Rambling Notes from Japan
Here are some blog posts that we hope will make you feel a part of things, and help you understand how to pray better for us and Japan. Please see our external blog in Blogger, if this page does not display correctly.
Japanese Trash Can Wisdom
This afternoon while buying lunch at the boxed lunch shop, I went to throw away an item and found that the garbage can was full...of philosophical advice (Photo above). I don't typically think of reviewing my life before pitching something. Was the garbage can suggesting that some people are throwing away more important things...their own lives? For the Japanese eye, this type of thing is just ornamental design. No one actually reads it. For this English-speaking foreigner, however, it is makes one do a double-take to see the way that English is used.
Another example that made me do a double-take this past week was this restroom sign. No English was used in this case, but it might have been helpful. I have gotten fairly adept at the various and sundry ways that a public restroom is referred to in Japanese. I've also seen many interesting English versions in Japan: "Resting Room", "Hand Washing Room." Sometimes I confess that I am a bit bewildered altogether and simply stand back to observe which gender enters which room.
This sign was also a new one to me. It appears that this might be a restroom for pregnant men only? Perhaps I am easily confused. But what made it more confounding to me was that the women's restroom had a picture of what looked to me to be more of a man than a woman. Again, I step back in these cases and observe before proceeding. This action has spared me embarrassment in numerous cultural situations. More examples in the spirit of fun to come.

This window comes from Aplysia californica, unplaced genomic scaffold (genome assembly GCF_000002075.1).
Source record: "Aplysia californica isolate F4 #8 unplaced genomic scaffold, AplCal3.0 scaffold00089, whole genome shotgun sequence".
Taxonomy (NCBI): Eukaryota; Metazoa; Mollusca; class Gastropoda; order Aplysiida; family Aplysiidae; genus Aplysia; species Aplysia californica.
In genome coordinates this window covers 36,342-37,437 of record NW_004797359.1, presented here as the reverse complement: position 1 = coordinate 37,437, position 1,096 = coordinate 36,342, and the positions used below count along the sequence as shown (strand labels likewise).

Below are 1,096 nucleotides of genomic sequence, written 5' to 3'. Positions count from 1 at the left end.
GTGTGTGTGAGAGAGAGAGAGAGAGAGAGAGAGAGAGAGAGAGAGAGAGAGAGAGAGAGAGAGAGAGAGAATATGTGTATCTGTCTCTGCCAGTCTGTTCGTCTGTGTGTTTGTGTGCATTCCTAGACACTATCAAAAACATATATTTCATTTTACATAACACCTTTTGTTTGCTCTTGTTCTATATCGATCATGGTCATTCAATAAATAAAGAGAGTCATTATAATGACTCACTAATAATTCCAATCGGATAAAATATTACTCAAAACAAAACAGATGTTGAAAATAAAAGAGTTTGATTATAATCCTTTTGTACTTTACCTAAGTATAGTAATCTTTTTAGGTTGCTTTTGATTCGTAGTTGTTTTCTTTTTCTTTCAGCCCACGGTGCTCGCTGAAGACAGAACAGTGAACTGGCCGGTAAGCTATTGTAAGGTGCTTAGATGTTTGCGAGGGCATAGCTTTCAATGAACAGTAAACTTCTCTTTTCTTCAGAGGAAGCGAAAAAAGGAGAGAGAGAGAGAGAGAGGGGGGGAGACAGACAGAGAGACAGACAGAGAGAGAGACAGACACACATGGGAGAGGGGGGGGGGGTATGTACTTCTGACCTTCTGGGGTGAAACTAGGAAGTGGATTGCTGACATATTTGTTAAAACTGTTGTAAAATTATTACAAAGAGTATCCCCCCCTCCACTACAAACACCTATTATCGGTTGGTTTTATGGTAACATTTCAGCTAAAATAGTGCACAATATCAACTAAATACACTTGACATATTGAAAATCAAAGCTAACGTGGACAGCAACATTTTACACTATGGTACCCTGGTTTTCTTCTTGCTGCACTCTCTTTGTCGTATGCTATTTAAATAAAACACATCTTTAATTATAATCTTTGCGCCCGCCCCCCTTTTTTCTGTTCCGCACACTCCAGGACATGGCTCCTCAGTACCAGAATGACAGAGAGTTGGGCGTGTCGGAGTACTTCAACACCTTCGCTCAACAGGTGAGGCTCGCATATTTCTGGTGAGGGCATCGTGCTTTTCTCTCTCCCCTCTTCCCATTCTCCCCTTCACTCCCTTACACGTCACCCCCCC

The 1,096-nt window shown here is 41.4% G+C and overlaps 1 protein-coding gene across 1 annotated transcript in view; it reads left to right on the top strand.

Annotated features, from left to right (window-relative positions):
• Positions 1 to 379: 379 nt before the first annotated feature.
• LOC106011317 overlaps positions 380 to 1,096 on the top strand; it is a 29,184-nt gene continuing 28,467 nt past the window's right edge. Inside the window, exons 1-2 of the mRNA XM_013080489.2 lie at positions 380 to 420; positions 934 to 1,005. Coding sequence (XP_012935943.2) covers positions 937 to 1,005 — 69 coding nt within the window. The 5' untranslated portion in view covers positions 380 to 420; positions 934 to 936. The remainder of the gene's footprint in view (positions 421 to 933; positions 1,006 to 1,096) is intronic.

I came across this car in our Kawasaki neighborhood some time ago. I'm posting it here as proof that Japanese cars really can be better for the environment. Just look at the way nature has taken to this car! If anyone has an idea as to its make and model let me know or post your guess.
Reverse Culture Shock?
* Being able to get out of either side when parked
* Understanding 100% of a radio or TV program
* Grass (lots of it, in front of almost every house!)
* Trees (with beautiful colored leaves to boot)
* Banana cream pie
* Clothing sizes that fit
* Parking in front of a store, instead of on top
* Self-checkout at the grocery store (when did that start?)
* Machines are strangely quiet (nearly everything from the gas pump to the escalator talks to you in Japan)
* Drink sizes, serving sizes and people are strangely large (possible correlation here)
* Foods are incredibly sweet, salty or fatty (much more so than I seem to remember)
* No bicycles or motopeds on the streets!
* Television programming increasingly unfit for most human life
* Thousands of choices for just about everything
Caught myself doing:
* Saying sorry to someone I bumped into...in Japanese by mistake (that got me an odd look)
* Standing in front of a store waiting for the door to open (Japan is the land of automatic doors)
* Getting in the front passenger seat and preparing to drive...and wondering why the steering wheel was gone (its on the right in Japan)
* Driving on the wrong side of the road (just briefly, mind you)
* Gaping at the aisles of cereal and snacks
* Wondering why US currency suddenly looks like monopoly money
Park Stuff Here
It doesn't take long to accumulate stuff in life, but getting rid of it in Japan is not easy. You can't throw it away without paying extra fees, or breaking it down into its component pieces: plastic, glass, metal, etc. And you can rarely sell it. Having a place to park unwanted stuff would be nice.
Wouldn't it be nice to have a place like this to park the stuff of life, the baggage that weighs us down. But wait! That's what Christ came to do! No need to pay extra! "Come to me, all you who are weary and burdened, and I will give you rest." Matthew 11:28. In other words, Jesus says to us, "Park your stuff here! On me! Your hurts and pains and sorrow. I'll take them all without cost. Then give you blessed freedom and peace in their place."
Dog Days of Summer
Japanese people love their small dogs. Pets are pampered quite well in Japan. Occassionally I will pass a young couple on the street pushing a stroller. One might expect to see a cute baby inside, but many times it is a pup that's getting the pushing! Yes, even dogs get their own transportation in Japan.